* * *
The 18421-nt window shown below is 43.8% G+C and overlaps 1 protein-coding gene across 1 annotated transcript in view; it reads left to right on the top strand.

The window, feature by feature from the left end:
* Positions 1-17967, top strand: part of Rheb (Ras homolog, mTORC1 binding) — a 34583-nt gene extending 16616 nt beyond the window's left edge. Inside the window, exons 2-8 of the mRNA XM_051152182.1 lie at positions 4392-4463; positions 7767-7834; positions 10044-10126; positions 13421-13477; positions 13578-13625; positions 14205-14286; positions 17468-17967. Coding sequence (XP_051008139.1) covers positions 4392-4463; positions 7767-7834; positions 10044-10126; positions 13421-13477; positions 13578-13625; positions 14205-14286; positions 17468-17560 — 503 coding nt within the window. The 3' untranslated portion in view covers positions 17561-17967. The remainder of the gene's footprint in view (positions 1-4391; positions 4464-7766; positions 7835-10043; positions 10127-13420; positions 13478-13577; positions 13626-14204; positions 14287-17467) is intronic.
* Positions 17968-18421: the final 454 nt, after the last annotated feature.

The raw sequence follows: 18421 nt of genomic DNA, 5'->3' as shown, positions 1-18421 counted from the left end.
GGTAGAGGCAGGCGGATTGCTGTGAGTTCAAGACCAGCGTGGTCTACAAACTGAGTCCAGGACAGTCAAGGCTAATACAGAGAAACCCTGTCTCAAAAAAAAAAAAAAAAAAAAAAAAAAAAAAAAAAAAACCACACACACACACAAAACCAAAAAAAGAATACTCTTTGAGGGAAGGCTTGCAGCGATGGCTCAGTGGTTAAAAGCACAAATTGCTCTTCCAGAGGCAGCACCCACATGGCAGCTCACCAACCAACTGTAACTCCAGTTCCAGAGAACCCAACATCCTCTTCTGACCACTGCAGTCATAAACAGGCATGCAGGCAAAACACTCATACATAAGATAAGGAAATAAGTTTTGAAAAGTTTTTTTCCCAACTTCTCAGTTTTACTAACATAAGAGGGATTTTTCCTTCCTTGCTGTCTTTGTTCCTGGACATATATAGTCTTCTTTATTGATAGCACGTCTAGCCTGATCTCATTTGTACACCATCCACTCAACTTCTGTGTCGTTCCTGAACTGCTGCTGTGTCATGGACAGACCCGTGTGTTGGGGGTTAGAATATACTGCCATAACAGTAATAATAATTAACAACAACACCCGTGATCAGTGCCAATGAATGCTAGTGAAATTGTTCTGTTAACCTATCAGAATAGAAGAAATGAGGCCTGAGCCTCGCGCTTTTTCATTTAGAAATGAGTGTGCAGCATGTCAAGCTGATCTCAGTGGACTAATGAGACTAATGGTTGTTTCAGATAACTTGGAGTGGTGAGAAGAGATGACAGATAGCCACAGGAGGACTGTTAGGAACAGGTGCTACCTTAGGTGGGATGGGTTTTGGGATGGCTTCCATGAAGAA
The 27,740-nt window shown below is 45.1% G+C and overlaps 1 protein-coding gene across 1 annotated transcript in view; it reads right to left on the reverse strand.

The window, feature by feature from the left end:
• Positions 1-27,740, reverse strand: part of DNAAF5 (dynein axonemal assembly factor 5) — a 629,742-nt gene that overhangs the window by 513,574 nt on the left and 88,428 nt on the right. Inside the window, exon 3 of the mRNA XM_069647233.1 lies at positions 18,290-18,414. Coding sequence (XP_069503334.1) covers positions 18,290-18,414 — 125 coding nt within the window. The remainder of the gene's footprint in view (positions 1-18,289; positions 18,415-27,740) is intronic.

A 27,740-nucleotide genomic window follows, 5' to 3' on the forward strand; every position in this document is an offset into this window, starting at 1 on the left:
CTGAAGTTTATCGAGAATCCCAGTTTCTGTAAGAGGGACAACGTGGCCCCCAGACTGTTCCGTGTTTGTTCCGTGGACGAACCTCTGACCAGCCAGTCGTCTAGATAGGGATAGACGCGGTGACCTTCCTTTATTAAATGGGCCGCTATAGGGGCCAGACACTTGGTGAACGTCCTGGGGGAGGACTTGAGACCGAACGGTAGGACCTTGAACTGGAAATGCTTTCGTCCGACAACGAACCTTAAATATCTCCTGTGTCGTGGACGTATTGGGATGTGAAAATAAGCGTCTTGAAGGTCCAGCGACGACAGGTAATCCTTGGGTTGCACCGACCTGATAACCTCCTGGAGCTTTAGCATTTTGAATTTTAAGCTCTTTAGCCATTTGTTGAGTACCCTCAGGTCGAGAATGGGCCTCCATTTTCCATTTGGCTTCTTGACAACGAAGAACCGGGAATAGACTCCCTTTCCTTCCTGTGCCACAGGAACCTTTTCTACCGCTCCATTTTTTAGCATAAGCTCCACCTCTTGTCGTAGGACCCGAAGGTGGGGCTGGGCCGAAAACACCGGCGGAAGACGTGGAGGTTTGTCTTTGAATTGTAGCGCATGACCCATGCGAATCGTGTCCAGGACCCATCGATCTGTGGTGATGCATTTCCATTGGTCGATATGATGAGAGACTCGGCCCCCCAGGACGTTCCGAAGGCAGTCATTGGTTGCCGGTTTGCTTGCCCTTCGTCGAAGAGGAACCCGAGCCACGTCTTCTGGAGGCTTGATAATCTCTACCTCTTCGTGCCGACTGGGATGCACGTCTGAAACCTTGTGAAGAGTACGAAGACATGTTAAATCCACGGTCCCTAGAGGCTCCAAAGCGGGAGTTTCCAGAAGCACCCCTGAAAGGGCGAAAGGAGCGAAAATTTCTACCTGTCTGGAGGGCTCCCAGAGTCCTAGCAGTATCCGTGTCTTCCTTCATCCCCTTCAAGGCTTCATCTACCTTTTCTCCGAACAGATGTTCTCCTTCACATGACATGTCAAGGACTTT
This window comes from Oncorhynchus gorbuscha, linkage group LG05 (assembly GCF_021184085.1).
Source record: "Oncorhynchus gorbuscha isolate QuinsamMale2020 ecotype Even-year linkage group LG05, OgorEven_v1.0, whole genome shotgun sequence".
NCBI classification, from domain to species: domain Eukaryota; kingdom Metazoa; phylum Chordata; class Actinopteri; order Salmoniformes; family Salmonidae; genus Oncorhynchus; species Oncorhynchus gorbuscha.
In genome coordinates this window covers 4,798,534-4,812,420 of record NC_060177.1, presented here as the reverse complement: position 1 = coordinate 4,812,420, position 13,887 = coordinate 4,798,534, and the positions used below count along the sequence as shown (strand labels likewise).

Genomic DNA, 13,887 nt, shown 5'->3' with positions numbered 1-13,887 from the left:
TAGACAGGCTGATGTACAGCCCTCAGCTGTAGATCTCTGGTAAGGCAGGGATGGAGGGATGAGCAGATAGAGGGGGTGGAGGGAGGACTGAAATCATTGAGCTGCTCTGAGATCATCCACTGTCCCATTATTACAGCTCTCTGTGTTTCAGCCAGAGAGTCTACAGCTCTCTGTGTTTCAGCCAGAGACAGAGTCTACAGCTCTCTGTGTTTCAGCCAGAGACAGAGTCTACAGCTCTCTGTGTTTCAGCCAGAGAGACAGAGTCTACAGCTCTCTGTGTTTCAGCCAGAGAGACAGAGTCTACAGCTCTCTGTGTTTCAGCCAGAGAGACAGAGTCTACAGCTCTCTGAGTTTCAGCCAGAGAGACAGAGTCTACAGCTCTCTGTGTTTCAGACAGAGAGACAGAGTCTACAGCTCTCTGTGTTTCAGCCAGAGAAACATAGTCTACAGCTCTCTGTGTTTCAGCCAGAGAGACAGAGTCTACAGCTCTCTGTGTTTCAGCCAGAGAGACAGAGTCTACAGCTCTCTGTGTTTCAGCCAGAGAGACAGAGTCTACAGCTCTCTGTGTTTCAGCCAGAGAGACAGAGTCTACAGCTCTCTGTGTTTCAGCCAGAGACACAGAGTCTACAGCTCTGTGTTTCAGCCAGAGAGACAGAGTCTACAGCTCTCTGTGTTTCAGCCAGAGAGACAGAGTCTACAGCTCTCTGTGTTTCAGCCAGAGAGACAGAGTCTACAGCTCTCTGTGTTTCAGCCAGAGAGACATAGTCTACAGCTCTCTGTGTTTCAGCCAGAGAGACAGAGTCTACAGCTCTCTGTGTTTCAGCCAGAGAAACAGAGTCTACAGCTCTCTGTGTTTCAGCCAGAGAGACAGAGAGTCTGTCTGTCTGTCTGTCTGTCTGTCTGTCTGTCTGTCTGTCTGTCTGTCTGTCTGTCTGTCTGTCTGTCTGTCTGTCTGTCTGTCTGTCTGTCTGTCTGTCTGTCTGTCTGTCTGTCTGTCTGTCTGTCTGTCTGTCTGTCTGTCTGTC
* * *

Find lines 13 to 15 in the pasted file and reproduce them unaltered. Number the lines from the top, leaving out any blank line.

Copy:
Source record: "Oncorhynchus gorbuscha isolate QuinsamMale2020 ecotype Even-year linkage group LG05, OgorEven_v1.0, whole genome shotgun sequence".
NCBI classification, from domain to species: domain Eukaryota; kingdom Metazoa; phylum Chordata; class Actinopteri; order Salmoniformes; family Salmonidae; genus Oncorhynchus; species Oncorhynchus gorbuscha.
In genome coordinates this window covers 4,798,534-4,812,420 of record NC_060177.1, presented here as the reverse complement: position 1 = coordinate 4,812,420, position 13,887 = coordinate 4,798,534, and the positions used below count along the sequence as shown (strand labels likewise).